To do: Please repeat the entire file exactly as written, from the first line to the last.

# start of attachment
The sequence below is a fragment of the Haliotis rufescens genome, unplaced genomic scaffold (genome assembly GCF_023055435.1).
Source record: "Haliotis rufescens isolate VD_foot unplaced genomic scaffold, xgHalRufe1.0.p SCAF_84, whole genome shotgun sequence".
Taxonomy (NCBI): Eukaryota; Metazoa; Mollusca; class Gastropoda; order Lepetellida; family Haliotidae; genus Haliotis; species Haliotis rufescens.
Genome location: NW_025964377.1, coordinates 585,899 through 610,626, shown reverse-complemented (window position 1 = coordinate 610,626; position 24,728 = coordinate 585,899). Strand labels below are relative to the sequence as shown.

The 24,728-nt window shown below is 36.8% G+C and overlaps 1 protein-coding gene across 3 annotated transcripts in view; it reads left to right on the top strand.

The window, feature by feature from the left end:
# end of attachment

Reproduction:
The sequence below is a fragment of the Haliotis rufescens genome, unplaced genomic scaffold (genome assembly GCF_023055435.1).
Source record: "Haliotis rufescens isolate VD_foot unplaced genomic scaffold, xgHalRufe1.0.p SCAF_84, whole genome shotgun sequence".
Taxonomy (NCBI): Eukaryota; Metazoa; Mollusca; class Gastropoda; order Lepetellida; family Haliotidae; genus Haliotis; species Haliotis rufescens.
Genome location: NW_025964377.1, coordinates 585,899 through 610,626, shown reverse-complemented (window position 1 = coordinate 610,626; position 24,728 = coordinate 585,899). Strand labels below are relative to the sequence as shown.

The 24,728-nt window shown below is 36.8% G+C and overlaps 1 protein-coding gene across 3 annotated transcripts in view; it reads left to right on the top strand.

The window, feature by feature from the left end: